We are fortunate to host novelist Larry Duberstein who will read from his latest book, The Two Weeks. “A novel of love and lust, memory and desire. Duberstein’s narrative technique allows him to approach The Two Weeks indirectly, 30 years after the event. This chronological dislocation allows the characters to match the reality of their lived experience against the distortion of memory. Duberstein writes vividly and explores the space between life as we live it and as we wish we could.” –Kirkus Reviews And the New York Journal of Books has this to say: “A sensitive...story that is assured in what it wants to say. The Two Weeks is written by a veteran author who is not trying to dazzle with literary showmanship but with intimate storytelling.” Mr. Duberstein, a native of Brooklyn, New York, was an undergraduate at Wesleyan University and a graduate student at Harvard University. He now resides mostly in Hancock, sometimes in Cambridge. This event is free and open to all.
From the Children's Room
Rennie Timm, Children’s Librarian
Thursdays, January 5,12,19,26 at 10:30am
LAPTOP TODDLER STORYTIME & SIMPLE CRAFTS
Walking and talking, this toddler story time is an interactive program for all pre-schoolers and their parents or care providers. We’ll share books, rhymes, songs, finger play & movement. Our goal is to foster an early love of books and literacy. At the end of the program, there will be playtime for parents and caregivers to share books, puzzles, or other literacy activities with their toddler. Dress comfortably as we will be sitting on the floor in the Children’s Room. No registration required, feel free to drop in anytime.
Tuesday, January 3 at 3:15–4:15pm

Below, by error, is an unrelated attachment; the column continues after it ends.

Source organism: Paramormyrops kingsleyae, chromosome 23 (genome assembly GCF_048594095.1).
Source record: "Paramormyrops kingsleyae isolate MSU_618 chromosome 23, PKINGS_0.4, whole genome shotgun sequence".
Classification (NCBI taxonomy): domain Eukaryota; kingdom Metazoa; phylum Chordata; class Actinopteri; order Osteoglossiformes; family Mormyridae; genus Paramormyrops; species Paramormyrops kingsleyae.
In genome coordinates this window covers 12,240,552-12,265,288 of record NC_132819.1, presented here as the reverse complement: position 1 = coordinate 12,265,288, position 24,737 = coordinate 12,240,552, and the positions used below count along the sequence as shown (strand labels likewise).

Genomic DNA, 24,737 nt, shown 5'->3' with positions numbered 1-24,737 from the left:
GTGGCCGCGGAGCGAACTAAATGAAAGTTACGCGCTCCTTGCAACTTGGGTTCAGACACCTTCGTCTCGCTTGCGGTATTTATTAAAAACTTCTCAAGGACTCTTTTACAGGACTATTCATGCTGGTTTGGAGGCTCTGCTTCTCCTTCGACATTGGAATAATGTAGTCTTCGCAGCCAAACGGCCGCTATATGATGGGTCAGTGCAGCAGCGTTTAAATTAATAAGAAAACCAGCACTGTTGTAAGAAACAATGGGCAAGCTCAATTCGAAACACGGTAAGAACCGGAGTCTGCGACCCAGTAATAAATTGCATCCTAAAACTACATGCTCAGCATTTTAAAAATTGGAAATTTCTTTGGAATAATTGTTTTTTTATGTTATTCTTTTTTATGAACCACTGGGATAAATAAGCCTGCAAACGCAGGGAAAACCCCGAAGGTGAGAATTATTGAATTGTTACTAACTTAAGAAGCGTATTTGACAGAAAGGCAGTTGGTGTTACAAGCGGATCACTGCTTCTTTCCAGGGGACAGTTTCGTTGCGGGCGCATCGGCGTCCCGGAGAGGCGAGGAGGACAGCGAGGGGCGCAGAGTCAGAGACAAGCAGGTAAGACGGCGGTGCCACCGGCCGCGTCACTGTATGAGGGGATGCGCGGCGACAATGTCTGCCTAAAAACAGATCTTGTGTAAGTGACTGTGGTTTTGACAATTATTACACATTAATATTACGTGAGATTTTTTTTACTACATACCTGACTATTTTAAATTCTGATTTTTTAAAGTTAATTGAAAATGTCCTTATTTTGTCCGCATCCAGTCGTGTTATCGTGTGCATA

BLOCK PARTY: LEGO® Fun for First and Second graders
Join us for an afternoon snack and let your imagination run wild. Hands on learning opportunity to explore how things work. LEGO® bricks are provided by the library. This session is for early elementary children. Registration recommended, please sign up in Children's Room.
Thursday, January 12 at 3:15-4:15pm
SUGAR CUBE CASTLES are back…
Create a winter wonderland, build a magical castle out of sugar cubes and sweet treats. Recommended for elementary students. Registration required, sign up in Children’s Room, call the library at 525-4411 or email email@example.com
Tuesday, January 17 at 3:15–4:15pm
BLOCK PARTY: LEGO® Fun for Third and Fourth graders
Join us for an afternoon snack and let your imagination run wild. Hands on learning opportunity to explore how things work. LEGO® bricks are provided by the library. Middle School students welcome. Registration recommended, please sign up in Children's Room.
Wednesday, January 25 at 2:45-4:30pm
DUCT TAPE DESIGNS
Middle school students come join us for an afternoon of duct tape creations. We will start simple, making wallets. Duct tape diva, Mackenzie Wetherill will lead the session. Tape will be supplied by the library, but feel free to bring your own supplies. Registration recommended. Please email firstname.lastname@example.org
Tuesday, January 31 at 3:30-5pm
WINTER BIRD FEAST
Join Harris Center Naturalist Susie Spikol Faber and Children’s Librarian Rennie Timm for an afternoon of finding out about New Hampshire’s Winter Birds. We’ll discover which birds stay in NH during these cold months. And we’ll make them tasty bird treats to hang outside the library. Bird legends and stories will fill your imagination with these feathery friends and you’ll get to make and take your own bird field guide and bird feeding treat. Elementary aged children, come join us for this special tweet. Registration required, sign up in Children’s Room, call the library at 525-4411 or email email@example.com. Co-sponsored with the Harris Center. Free
A special thank you to the McGuiness family and Beth Grosjean for their generous donation of puzzles to the Children’s room. The toddlers are excited to have new puzzles to play with.
I would also like to recognize the middle schoolers who helped with our Holiday craft workshop, Veronica R., Skye C., Hannah P., Lily D., Mackenzie W., and Isabelle R. You were all a great help. –Rennie Timm